Gong Jianwei said that he has been in Minsk only nine days, but he has already felt the cordial and friendly attitude of the Belarusian people and the determination to expand links with China. The day before he visited Lukoml state district power station where a new power unit is to be constructed with the help of China. The ambassador expressed confidence that the power unit would be commissioned as early as in two years. He was convinced that the Chinese New Year starting a few dayts later on 23 January would mark significant achievements in bilateral co-operation.
The reception concluded with a concert featuring Chinese artists who sang Chinese and Belarussian songs.
Grandfather Frost – a New Year tradition
In Belarussian mythology there was a character that greatly influenced the Belarussians and their idea of what Grandfather Frost should look like. This is the ancient deity Zyuzya, the epitome of winter cold. People included him in New Year festive rites up until the 19th century. According to folklore traditions, Zyuzya was a grey-haired old man, short and bearded, without a hat but with an iron club. The Belarussians believed that Zyuzya spent most of the winter in forests. Occasionally he would go to visit villages and bring biting frosts there. When Zyuzya got angry he would hit his club on a tree stub and severe frosts would break out.
On Christmas Day people used to leave some part of kutia as a treat for him. Kutia is a sweet grain pudding, traditionally served in Ukrainian, Belarussian and Polish cultures. Kutia is often the first dish in the traditional twelve-dish Christmas Eve supper (also known as Svyatah Vecherya). The head of the family would throw the first spoon of kutia through a window saying: “Frost, come over here and treat yourself to kutia.”
Escaped war criminal arrested after 5 years on the run
He escaped prison in Foca, where he was sentenced to 20 years in prison, convicted of war crimes committed against Bosniaks. Stanković‘s escape, in May 2007, and fact that he was free all that time has been frustrating for the Bosnian Court. Radovan Stanković was first accused of war crimes at the Hague Tribunal, which then sent him to be processed by Court of Bosnia and Herzegovina.
After the trial, Stanković was sentenced to 20 years in prison. He was found guilty for committing, encouraging and helping in imprisonment, torture, rape and murder of non-Serb civilians from April 1992 to February 1993 in the Foca region as member of the Miljevina battalion, a division of Војска Републике Српске (the army of the Bosnian Serb Republic).
He escaped from Foca prison when he was taken to the Faculty of Dentistry to check his teeth.
The State prosecution service has since charged ten persons for assisting in Stanković‘s escape, including guards from Foca prison, his brother, doctor and nurse where he was supposed to check his teeth. Two receioevbed suspended sentences and the remaining seven were found not guilty.
The Hague Tribunal expressed concern on several occasions, asking for the defendant to be ”brought back where he belongs”. He was arrested on 21 January by local police in Foca.
Economic crisis hits Bosnian heritage sites
Other cultural institutions have closed completely as a result of disagreements over who should pay for their upkeep.
The Dayton peace agreement which ended the 1992-95 war divided the country into two parts, linked by a weak central government. The latter has no ministry of culture and no obligation to provide permanent funding for sites regarded as part of Bosnia-Herzegovina’s national heritage.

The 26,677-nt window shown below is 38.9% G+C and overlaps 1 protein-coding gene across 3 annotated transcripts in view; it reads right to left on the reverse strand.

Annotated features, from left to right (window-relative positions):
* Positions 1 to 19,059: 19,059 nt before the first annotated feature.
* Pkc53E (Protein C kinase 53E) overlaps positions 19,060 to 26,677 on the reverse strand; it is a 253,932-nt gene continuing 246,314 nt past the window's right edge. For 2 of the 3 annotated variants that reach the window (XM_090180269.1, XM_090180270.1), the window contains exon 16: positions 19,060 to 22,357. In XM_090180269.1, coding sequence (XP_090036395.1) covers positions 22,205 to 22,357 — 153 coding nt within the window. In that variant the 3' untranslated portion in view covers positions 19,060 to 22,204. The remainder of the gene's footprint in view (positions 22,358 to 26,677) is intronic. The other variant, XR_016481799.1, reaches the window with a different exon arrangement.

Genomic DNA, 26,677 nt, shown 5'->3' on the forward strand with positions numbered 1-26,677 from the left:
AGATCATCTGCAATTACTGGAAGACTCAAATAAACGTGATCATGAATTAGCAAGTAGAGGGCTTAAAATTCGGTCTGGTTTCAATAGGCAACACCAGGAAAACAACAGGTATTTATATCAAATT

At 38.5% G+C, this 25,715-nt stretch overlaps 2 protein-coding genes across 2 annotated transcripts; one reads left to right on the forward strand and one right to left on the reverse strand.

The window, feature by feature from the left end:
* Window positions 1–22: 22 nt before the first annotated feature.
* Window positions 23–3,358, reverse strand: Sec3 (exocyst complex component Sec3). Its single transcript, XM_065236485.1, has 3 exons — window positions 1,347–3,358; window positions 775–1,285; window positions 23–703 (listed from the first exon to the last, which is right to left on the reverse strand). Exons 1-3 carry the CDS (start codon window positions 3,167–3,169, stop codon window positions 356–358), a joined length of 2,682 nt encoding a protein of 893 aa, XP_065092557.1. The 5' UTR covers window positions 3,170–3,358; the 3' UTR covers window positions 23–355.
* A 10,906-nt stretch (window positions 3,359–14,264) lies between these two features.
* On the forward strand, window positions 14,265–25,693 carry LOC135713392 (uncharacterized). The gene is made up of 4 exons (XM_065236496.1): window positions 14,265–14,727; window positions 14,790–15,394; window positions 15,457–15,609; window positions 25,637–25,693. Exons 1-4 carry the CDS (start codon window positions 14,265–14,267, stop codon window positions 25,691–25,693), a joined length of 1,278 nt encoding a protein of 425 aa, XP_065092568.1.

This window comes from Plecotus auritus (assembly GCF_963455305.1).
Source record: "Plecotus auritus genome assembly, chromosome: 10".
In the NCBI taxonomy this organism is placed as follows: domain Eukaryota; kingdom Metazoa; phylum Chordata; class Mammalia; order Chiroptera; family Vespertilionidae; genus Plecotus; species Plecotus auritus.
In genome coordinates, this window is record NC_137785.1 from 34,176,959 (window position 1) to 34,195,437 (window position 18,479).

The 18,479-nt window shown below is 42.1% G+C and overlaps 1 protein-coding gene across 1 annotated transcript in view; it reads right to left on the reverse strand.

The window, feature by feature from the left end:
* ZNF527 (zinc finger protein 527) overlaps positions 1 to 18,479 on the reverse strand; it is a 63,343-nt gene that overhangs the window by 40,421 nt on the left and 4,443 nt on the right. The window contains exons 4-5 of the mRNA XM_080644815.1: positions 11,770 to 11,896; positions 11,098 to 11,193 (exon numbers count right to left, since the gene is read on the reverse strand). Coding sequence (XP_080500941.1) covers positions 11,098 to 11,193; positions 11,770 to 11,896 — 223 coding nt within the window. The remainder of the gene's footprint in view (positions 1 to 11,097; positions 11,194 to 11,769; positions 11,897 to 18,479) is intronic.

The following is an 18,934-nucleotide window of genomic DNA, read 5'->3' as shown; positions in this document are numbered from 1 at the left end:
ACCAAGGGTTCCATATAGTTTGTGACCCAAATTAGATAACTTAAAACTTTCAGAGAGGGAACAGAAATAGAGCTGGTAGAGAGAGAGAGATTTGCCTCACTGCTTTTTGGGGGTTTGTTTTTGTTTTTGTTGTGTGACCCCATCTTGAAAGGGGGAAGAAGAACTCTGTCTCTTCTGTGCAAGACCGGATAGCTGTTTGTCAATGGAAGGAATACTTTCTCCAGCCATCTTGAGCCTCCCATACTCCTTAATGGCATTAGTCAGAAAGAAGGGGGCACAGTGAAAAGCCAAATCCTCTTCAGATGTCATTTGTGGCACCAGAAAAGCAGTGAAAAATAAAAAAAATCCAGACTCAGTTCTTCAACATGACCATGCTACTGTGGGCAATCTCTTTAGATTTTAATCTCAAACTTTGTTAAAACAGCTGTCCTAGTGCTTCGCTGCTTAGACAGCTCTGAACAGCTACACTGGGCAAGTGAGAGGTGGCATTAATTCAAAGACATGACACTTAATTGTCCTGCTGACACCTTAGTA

Bosnian Serbs largely oppose giving the central government control over the sites, with their politicians arguing that each of the country’s ethnic groups should care for its own heritage.
Adnan Busuladžić, the director of the National Museum, expected to close room by room in the coming weeks as its power supply is cut off due to unpaid bills. “By no will of our own, we have found ourselves in the middle of a political battle and have become a political problem,” he explained.
Among other things, the National Museum’s collection includes the Sarajevo Haggadah, an illuminated manuscript brought to Bosnia by a Jewish family expelled from Spain during the Inquisition and saved from Hitler’s forces during World War 2.
The culture minister of the country’s Bosniak-Croat Federation, Salmir Kaplan, has pledged that his government would provide temporary funding to cover the unpaid utility bills of the National Museum. The Bosnian Serb Republic (Republika Srpska) has a separate culture ministry of its own.
Landslide derails Belgrade-Istanbul train
It was reported that a crane “should arrive soon and put the train back on the tracks”.
Bulgaria has been suffering from bad weather conditions, with flooding near the border with Greece that claimed three lives, and heavy snowfall elsewhere. A border crossing between Bulgaria and Romania that was closed on 5 February is now again open, said the authorities.
Parliament bans shale gas drilling using ‘fracking’ method
While industry experts say that correct drilling is safe, critics of the method say that shale gas drilling can poison underground water and even cause earth tremors. Hydraulic fracking involves releasing gas trapped in rocks by pumping in water mixed with sand and chemicals at high pressure. The technique is used widely in Canada and the US.
The drilling ban voted through parliament set out a fine of 100 million leva (about £43 million) for any infringement.
Currently Bulgaria and many of its neighbours rely heavily on gas imported from Russia. But in Poland, shale gas and oil are seen as promising alternatives to imports of Russian energy. A recent Polish geological report said there were indications of large shale oil deposits near Warsaw and Elblag near the Baltic coast. ExxonMobil has been granted shale oil exploration licences in Poland.